It has become more important than ever for materials to be recyclable. With climate change and ESG becoming top of mind for many companies and communities around the world, the non-recyclability of materials is quickly becoming unacceptable.
Expanded polystyrene (EPS) has long been debated in terms of its recyclability, with many misconceptions surrounding the material.
Many have the erroneous belief that expanded polystyrene recycling is not possible, and so it has received a lot of negative press in this regard. However, the truth is that there is a lot that people don’t understand about EPS, which we will explore here.
Is EPS Misunderstood?
EPS has long been branded as non-recyclable. However, this couldn’t be further from the truth. EPS is indeed 100% recyclable. The only thing preventing it from being recycled as much as it should have in the past was the willingness of recycling facilities to deal with the material and also having the right capabilities to do so.
One of the complaints recyclers have about EPS is that it is very lightweight and can easily get blown around, creating a potential mess. However, if proper handling techniques and the right equipment are employed, then EPS can be recycled perfectly well.
In recent years, the rate of EPS recycling has picked up, leading to the circular economy international charity, the Ellen MacArthur Foundation, reclassifying EPS as recyclable.
Previously, the Ellen MacArthur Foundation rejected the recyclability of EPS owing to it not meeting its requirement of being recycled at a rate of at least 30% in regions around the world where at least 400 million people live. In recent years, the statistics have changed, leading to the Foundation redefining EPS as recyclable in 2023.
EPS Recycling Insights
Since 2018, various government reports have revealed that EPS post-consumer packaging in the European Union (EU), as well as in South Korea and Japan, has been recycled at fairly significant scales.
This is what led the Ellen MacArthur Foundation to acknowledge that EPS is a recyclable material. Moreover, it has been shown that recycling rates for EPS are in the region of 30% in North America, over 50% in Asian countries such as South Korea, China and Japan, and about 40% across the EU.
However, while these regions have shown high rates of EPS recycling, it would be mistaken to think that it only takes place in those countries. EPS recycling has picked up globally over the last few years, with at least 38 countries, with populations amounting to about 4.2 billion people on four different continents, practising EPS recycling on a regular basis.
This means that as of 2022, EPS recycling far exceeds the requirements of the Ellen MacArthur Foundation’s criteria, with Australia being part of that effort. In Australia, a number of post-consumer EPS recycling efforts have been developed across the country. Those participating in such initiatives include local communities, councils and retailers.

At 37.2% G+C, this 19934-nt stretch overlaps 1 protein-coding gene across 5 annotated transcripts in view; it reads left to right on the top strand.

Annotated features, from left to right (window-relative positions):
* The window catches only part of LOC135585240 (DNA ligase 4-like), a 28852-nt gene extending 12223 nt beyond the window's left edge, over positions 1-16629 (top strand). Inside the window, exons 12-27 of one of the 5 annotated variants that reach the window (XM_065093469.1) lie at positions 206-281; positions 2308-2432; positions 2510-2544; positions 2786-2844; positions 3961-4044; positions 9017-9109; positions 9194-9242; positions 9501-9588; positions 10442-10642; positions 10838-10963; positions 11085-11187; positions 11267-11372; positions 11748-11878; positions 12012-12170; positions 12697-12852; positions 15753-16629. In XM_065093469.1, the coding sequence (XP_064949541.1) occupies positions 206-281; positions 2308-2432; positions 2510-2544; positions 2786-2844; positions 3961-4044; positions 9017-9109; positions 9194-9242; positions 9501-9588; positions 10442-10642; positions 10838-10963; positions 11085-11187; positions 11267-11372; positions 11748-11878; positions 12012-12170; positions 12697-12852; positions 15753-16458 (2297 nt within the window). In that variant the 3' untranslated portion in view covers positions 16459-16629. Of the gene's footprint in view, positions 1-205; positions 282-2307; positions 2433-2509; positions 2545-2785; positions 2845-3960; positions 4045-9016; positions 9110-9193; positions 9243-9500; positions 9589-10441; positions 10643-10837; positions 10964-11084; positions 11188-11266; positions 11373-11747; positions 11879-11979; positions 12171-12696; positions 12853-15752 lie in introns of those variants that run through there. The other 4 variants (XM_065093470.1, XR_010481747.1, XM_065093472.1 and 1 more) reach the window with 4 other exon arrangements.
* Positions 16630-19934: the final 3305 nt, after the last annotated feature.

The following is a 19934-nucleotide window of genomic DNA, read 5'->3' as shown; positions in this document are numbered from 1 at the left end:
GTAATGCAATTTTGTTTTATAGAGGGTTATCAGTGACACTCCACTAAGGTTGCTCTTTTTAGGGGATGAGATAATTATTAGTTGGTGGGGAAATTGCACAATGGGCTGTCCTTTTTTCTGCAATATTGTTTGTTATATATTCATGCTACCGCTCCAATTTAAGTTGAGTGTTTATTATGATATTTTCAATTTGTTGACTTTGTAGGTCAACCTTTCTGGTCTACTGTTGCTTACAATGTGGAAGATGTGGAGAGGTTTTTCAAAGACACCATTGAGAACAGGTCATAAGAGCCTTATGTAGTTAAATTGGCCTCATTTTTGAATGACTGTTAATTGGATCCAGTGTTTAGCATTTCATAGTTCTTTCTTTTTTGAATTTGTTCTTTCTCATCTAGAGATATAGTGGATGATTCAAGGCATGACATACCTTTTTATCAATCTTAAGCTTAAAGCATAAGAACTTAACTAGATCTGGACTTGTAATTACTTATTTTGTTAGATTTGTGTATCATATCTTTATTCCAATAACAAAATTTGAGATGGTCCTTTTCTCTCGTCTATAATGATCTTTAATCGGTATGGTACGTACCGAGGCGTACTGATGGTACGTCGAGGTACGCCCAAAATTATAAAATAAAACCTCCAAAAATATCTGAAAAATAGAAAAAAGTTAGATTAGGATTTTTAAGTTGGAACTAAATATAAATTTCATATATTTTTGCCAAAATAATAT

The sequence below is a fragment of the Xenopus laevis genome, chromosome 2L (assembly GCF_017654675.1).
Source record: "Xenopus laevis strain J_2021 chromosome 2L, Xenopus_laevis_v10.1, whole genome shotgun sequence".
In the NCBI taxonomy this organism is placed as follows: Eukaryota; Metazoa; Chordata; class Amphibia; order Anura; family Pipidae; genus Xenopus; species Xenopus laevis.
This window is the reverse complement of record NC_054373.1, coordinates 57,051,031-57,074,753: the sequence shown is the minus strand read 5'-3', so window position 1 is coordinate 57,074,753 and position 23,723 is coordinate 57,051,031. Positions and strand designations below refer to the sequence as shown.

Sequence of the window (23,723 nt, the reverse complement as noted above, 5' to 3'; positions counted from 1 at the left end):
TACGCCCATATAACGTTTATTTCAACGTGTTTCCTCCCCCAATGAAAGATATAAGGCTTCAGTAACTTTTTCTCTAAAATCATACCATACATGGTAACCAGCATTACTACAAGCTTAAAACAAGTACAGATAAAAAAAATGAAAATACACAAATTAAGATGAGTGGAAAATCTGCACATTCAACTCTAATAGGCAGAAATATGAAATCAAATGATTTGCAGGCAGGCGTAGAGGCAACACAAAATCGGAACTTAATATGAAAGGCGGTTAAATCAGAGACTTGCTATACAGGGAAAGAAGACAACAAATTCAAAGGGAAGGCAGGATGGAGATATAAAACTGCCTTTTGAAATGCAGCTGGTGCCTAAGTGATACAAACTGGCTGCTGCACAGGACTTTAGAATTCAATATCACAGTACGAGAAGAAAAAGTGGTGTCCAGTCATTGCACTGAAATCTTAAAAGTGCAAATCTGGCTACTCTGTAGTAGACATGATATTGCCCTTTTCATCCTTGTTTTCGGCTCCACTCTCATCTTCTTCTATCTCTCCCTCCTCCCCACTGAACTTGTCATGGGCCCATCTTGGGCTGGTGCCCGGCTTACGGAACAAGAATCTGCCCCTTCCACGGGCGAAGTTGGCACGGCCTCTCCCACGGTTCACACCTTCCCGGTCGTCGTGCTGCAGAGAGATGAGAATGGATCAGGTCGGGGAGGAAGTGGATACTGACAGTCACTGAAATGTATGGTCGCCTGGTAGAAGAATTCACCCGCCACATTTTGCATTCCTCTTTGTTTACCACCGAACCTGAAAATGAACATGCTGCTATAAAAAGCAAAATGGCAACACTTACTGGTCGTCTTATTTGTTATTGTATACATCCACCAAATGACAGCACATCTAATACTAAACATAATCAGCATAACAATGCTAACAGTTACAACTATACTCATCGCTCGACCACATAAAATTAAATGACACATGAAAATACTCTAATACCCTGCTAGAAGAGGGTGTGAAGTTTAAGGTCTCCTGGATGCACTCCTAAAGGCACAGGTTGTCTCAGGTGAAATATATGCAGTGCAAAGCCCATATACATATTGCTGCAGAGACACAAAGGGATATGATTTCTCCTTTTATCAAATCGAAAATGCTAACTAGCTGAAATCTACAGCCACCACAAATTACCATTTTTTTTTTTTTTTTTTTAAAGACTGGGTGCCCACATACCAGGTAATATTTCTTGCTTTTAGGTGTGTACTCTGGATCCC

StyroCycle has been lauded as one of the most notable players in advancing EPS recycling capability in Australia.
The Role of StyroCycle
StyroCycle has established itself as a leading EPS recycling initiative. It was initially intended to ensure that EPS be recycled to develop new products and minimise waste, thereby promoting a circular economy. StyroCycle stepped into the gap left by councils and governments that did not back curbside schemes for this kind of waste collection.
StyroCycle’s vision was to reduce the unnecessary waste produced by discarding EPS, as the EPS industry has known for many years that the material is 100% recyclable. All that was needed was to develop a system whereby EPS material could be picked up and taken to appropriate recycling facilities. StyroCycle has made significant advances in this regard, particularly with regard to the EPS produced in households and small businesses.
The new products created from the recycled EPS further serve to stimulate the Australian economy, thereby not only minimising waste but also creating value. A number of commercial recycling agreements have also been established through StyroCycle, whereby recycling solutions can be put in place for large commercial clients. With StyroCycle bridging this gap, commercial clients can now ensure that their EPS waste is recycled and repurposed on a large scale.
StyroCycle accepts all forms of non-contaminated EPS, as long as it is clean, white and free from any dirt or debris. Everything from packaging for appliances to beanbag beans is accepted and used to create new products.
StyroCycle currently works with two manufacturers that can produce new products from recycled EPS material. These manufacturers operate at sites in South Australia and Victoria. By 2024, StyroCycle aims to add an additional eight sites in other Australian states.
A number of collaborations have also been established and are underway with councils, retailers, businesses and waste transfer stations to set up drop-off points and facilitate EPS recycling on a wider scale.
To get involved in EPS recycling, contact us at StyroCycle today and find out what you can do to be a part of the expanded polystyrene recycling revolution.